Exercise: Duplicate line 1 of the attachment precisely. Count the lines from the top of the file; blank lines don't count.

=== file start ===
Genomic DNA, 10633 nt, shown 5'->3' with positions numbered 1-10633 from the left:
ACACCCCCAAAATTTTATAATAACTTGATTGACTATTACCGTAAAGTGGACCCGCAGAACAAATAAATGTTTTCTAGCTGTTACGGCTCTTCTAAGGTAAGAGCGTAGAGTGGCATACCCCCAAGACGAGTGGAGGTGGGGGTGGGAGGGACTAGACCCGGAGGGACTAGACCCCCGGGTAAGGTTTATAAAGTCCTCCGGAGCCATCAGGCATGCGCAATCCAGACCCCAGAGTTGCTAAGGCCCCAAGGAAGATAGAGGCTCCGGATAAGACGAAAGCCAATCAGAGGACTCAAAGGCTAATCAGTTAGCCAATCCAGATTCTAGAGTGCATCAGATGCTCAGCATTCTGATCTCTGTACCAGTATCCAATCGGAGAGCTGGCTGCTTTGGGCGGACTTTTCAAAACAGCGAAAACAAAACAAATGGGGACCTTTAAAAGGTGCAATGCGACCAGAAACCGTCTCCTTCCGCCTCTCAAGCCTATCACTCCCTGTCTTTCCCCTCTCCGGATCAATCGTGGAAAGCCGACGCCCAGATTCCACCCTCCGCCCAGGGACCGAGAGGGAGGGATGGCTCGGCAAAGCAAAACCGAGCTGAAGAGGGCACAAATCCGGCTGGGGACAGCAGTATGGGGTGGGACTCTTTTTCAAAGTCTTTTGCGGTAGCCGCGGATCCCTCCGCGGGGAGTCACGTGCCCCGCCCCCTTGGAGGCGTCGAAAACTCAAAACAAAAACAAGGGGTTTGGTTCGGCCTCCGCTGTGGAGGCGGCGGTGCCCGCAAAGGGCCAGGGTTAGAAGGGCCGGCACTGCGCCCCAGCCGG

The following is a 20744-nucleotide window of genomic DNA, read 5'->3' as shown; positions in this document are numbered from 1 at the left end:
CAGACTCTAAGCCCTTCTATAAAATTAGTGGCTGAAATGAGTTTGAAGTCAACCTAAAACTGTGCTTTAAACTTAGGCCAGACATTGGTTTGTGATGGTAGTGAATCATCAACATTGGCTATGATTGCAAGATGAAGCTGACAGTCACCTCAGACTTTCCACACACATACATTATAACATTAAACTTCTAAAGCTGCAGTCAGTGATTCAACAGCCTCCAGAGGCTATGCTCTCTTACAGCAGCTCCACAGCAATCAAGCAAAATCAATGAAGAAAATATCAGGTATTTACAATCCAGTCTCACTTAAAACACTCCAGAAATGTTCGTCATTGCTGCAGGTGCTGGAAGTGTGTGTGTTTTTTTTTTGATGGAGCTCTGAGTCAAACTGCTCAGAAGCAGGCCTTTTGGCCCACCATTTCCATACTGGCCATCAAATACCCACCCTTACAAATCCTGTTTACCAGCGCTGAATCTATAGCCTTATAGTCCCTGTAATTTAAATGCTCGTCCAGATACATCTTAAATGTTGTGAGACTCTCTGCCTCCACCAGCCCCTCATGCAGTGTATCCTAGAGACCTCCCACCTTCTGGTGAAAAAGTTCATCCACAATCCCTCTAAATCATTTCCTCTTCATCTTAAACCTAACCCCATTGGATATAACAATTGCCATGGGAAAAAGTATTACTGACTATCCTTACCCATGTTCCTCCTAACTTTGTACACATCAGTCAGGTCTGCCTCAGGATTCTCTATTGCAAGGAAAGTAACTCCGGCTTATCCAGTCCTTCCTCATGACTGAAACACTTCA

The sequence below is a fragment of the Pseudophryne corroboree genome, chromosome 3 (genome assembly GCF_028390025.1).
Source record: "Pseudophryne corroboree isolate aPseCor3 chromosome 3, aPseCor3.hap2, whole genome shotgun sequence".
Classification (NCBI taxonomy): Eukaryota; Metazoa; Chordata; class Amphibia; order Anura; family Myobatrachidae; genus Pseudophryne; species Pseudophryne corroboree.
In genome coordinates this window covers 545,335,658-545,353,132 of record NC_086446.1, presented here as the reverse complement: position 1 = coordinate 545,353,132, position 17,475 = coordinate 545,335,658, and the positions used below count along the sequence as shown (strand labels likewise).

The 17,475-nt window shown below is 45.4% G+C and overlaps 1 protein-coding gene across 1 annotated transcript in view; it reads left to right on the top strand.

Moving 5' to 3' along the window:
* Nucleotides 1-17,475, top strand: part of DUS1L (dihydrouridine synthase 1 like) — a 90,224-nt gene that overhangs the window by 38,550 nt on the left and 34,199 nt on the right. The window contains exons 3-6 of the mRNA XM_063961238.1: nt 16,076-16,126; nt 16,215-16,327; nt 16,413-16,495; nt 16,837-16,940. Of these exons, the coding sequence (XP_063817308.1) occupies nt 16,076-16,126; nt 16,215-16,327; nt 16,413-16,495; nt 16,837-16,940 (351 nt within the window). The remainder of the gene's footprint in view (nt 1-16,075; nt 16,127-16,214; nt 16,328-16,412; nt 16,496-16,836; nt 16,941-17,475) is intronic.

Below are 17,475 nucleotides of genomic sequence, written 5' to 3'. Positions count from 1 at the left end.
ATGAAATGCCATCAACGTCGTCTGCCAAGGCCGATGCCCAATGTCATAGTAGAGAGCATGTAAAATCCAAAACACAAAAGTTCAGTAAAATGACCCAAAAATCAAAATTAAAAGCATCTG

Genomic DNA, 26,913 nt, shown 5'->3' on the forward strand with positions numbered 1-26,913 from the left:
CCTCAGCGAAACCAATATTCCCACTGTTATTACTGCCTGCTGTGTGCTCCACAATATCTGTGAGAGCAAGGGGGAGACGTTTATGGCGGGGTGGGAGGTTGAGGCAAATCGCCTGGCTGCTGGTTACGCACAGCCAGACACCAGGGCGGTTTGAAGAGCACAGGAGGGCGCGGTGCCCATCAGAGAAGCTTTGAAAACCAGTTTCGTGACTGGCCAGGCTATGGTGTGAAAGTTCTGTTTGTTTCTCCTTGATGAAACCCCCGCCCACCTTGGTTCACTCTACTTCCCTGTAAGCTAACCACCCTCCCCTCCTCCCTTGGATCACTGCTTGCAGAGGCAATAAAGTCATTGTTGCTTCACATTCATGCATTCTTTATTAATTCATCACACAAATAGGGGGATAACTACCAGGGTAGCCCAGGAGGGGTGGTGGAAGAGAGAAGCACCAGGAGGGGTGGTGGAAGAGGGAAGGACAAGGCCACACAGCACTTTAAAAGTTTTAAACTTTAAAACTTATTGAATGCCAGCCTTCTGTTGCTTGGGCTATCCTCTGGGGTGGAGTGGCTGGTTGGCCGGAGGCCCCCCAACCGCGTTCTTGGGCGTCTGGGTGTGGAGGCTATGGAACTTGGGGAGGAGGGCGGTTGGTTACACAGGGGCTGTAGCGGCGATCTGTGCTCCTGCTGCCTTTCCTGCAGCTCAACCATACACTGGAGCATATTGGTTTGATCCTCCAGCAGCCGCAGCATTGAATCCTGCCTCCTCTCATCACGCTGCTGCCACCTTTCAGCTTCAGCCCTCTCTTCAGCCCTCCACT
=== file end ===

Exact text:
Genomic DNA, 10633 nt, shown 5'->3' with positions numbered 1-10633 from the left: